posted on Mar, 22 2011 @ 08:25 AM
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Originally posted by Orkojoker
reply to post by JimOberg
 


I think what Toxicsurf is trying to point out is that we really have no way of knowing for certain that the email you present as being from Scott Carpenter actually is from Scott Carpenter. We really just have to take your word for it. I'm not doubting that it, in fact, is from who you say it is from, only helping to point out that it would not be difficult to fake such an email. Again, I'm sure that's not the case. A video of Scott Carpenter denying the claim would be better evidence that those are his actual sentiments, but that would be difficult and inconvenient to obtain. It would be unreasonable to expect you to try to produce such a video to prove a point on this forum.


no argument, except to point out that such caution almost never is in evidence with alleged quotes that support pre-existing opinions.

AND that such quotes are subject to the ultimate verification, of asking the person quoted.

The pattern is pretty well established that pro-UFO quotes are rarely if ever validated, so making one up is a risk-free effort since the target audience is so gullible they'll never check.

But anyone offering an 'anti-UFO' quote, as I did, knows full well that somebody will object to it and try to discredit it, so it better be iron-clad and verifiable or one's reputation is ruined.



posted on Mar, 22 2011 @ 08:46 AM
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Originally posted by JimOberg
The pattern is pretty well established that pro-UFO quotes are rarely if ever validated, so making one up is a risk-free effort since the target audience is so gullible they'll never check.

But anyone offering an 'anti-UFO' quote, as I did, knows full well that somebody will object to it and try to discredit it, so it better be iron-clad and verifiable or one's reputation is ruined.


It rather depends on where you are posting...

Here on ATS, I'd agree the tendency is to question pro-UFO quotes less than anti-UFO quotes.

However, on some skeptical forums, I've seen quite a few inaccurate or incomplete anti-UFO quotes being posted with no objections.

All the best,

Isaac



posted on Mar, 22 2011 @ 09:52 AM
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reply to post by JimOberg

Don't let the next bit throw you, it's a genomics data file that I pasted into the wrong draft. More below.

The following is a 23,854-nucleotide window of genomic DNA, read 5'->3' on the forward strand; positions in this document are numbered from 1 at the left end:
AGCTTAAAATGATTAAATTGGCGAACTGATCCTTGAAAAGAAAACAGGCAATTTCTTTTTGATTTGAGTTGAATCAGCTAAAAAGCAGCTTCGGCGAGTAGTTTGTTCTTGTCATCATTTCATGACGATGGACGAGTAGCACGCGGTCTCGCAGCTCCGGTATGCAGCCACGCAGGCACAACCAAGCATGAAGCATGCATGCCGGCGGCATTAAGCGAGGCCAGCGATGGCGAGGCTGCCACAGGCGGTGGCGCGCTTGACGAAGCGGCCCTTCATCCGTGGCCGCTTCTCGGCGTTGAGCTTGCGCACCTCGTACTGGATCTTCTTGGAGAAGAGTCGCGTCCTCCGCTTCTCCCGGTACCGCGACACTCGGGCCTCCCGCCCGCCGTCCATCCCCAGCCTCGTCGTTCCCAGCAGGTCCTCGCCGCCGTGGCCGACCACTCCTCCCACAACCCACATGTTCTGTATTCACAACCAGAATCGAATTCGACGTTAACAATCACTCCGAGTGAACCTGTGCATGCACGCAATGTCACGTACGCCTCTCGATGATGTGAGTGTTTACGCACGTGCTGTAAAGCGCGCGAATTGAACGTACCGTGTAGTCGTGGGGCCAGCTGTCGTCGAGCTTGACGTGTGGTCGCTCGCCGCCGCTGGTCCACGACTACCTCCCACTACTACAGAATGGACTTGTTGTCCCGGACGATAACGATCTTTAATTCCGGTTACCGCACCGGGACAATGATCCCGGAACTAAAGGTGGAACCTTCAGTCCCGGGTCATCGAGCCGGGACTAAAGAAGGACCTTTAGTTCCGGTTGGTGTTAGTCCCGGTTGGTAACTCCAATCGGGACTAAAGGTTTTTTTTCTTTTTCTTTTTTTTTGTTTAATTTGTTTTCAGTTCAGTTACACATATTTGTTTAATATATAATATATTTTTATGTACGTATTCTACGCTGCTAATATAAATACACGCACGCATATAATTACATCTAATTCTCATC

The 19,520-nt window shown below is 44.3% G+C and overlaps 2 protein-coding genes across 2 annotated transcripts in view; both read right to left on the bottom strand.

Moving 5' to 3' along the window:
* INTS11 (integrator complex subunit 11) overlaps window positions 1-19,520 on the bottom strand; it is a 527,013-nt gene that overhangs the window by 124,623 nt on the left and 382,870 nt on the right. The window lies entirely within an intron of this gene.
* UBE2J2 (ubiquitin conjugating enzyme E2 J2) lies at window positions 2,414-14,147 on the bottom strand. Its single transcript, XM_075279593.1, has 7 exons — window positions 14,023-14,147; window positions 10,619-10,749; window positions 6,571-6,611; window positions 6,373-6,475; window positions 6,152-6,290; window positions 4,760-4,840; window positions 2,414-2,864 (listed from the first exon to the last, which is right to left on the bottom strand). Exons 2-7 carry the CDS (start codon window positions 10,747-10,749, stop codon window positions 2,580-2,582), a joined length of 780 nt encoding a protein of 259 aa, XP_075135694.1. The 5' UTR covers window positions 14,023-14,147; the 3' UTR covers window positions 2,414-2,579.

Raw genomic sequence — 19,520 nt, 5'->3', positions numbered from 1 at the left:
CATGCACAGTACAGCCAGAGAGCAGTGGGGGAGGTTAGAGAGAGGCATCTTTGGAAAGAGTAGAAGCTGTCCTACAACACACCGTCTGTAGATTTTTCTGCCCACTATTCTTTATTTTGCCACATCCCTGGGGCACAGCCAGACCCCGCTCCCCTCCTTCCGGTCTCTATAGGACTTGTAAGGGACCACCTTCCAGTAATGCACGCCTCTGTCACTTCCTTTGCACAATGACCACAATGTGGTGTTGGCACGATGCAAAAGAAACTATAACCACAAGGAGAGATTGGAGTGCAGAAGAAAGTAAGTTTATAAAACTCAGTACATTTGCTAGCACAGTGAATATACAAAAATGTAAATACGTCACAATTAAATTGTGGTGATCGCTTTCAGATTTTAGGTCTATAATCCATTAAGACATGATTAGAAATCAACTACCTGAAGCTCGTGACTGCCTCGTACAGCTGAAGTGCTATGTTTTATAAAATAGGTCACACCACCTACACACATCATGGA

Right you are, though I would suggest that the maintenance of a good reputation with some audiences is not really a worthwhile endeavor.



posted on Mar, 22 2011 @ 03:49 PM
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Originally posted by JimOberg
What you are doing is setting up a paradigm by which you are totally immune to inconvenient or objectionable testimony or evidence.

Thanks for your response, it took me a few moments to understand that first statement. I'm open to any and all possible explanations, and while I would consider myself a skeptical believer, I have no problem when it's pointed out that my reasoning or judgment is faulty...



...immune to inconvenient or objectionable testimony or evidence...

If you mean that I would reject things that go against a personal established belief system, then hopefully I can disagree. I am trying hard in this forum to not let that happen, to try and stay open to all sides of an issue. My point in the post above was to point out that we've seen many people change their minds or reverse their stance on issues or even on their own words, and we can never truly know why (take Ruppelt for example). Were they directly threatened and influenced through force, or was the attention and the "ridicule factor" enough. In most cases we'll never know...

I have little doubt that Carpenter's email was true, but we can never know if he's being truly honest about the statements he made. I get just as frustrated as you probably do when people of a certain belief system will try and shut down open discussion with the "it's all disinfo" and "of course you'd say that, you're one of them". That's just as bad as people who try and shut down open discussion with "it doesn't matter, they can't get here anyways" or "if they were here they'd land on the White House lawn". And yes, I may have been guilty of some of that in the past, but I allow myself to grow and change...

My only problem, Jim, is the apparent condescending "know it all" & "I have the only and final answer" type of responses I see from you occasionally. Intentional or not, I know it's hard sometimes to convey or understand true emotion and real sentiment properly on an internet forum...



A method to determine which version is accurate would be to track back the allegedly bogus quotation to its source, to the first time it was used in print or on the internet. Then look at the credibility of the person who made that first posting.

And, this is something I've learned in my short time around here. I try my best to research info whenever possible, especially before just typing a reaction and clicking send. I wish I had the time and resources that some of you do to fully seek out and research interesting topics...